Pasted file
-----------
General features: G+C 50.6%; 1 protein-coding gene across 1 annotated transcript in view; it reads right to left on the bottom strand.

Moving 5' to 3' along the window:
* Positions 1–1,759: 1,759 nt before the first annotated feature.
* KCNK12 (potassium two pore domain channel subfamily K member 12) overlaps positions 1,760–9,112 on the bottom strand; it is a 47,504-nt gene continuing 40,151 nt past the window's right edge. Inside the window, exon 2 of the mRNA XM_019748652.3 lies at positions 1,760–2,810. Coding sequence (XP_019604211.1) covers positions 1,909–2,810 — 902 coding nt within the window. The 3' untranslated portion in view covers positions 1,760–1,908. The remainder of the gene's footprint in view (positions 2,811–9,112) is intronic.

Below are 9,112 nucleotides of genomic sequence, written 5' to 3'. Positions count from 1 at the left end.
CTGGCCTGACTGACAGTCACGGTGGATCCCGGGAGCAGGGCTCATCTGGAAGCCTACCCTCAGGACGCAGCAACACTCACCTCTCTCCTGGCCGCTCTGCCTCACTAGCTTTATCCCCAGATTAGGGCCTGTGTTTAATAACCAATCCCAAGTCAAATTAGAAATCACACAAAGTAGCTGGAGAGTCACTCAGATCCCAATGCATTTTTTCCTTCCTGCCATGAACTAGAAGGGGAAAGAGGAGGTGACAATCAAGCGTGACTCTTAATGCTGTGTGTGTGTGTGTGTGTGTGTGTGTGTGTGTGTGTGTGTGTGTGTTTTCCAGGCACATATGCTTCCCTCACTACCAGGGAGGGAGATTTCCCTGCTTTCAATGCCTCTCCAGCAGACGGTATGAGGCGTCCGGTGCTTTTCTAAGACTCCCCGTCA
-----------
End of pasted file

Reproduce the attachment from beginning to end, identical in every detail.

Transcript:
General features: G+C 50.6%; 1 protein-coding gene across 1 annotated transcript in view; it reads right to left on the bottom strand.

Moving 5' to 3' along the window:
* Positions 1–1,759: 1,759 nt before the first annotated feature.
* KCNK12 (potassium two pore domain channel subfamily K member 12) overlaps positions 1,760–9,112 on the bottom strand; it is a 47,504-nt gene continuing 40,151 nt past the window's right edge. Inside the window, exon 2 of the mRNA XM_019748652.3 lies at positions 1,760–2,810. Coding sequence (XP_019604211.1) covers positions 1,909–2,810 — 902 coding nt within the window. The 3' untranslated portion in view covers positions 1,760–1,908. The remainder of the gene's footprint in view (positions 2,811–9,112) is intronic.

Below are 9,112 nucleotides of genomic sequence, written 5' to 3'. Positions count from 1 at the left end.
CTGGCCTGACTGACAGTCACGGTGGATCCCGGGAGCAGGGCTCATCTGGAAGCCTACCCTCAGGACGCAGCAACACTCACCTCTCTCCTGGCCGCTCTGCCTCACTAGCTTTATCCCCAGATTAGGGCCTGTGTTTAATAACCAATCCCAAGTCAAATTAGAAATCACACAAAGTAGCTGGAGAGTCACTCAGATCCCAATGCATTTTTTCCTTCCTGCCATGAACTAGAAGGGGAAAGAGGAGGTGACAATCAAGCGTGACTCTTAATGCTGTGTGTGTGTGTGTGTGTGTGTGTGTGTGTGTGTGTGTGTGTGTGTTTTCCAGGCACATATGCTTCCCTCACTACCAGGGAGGGAGATTTCCCTGCTTTCAATGCCTCTCCAGCAGACGGTATGAGGCGTCCGGTGCTTTTCTAAGACTCCCCGTCA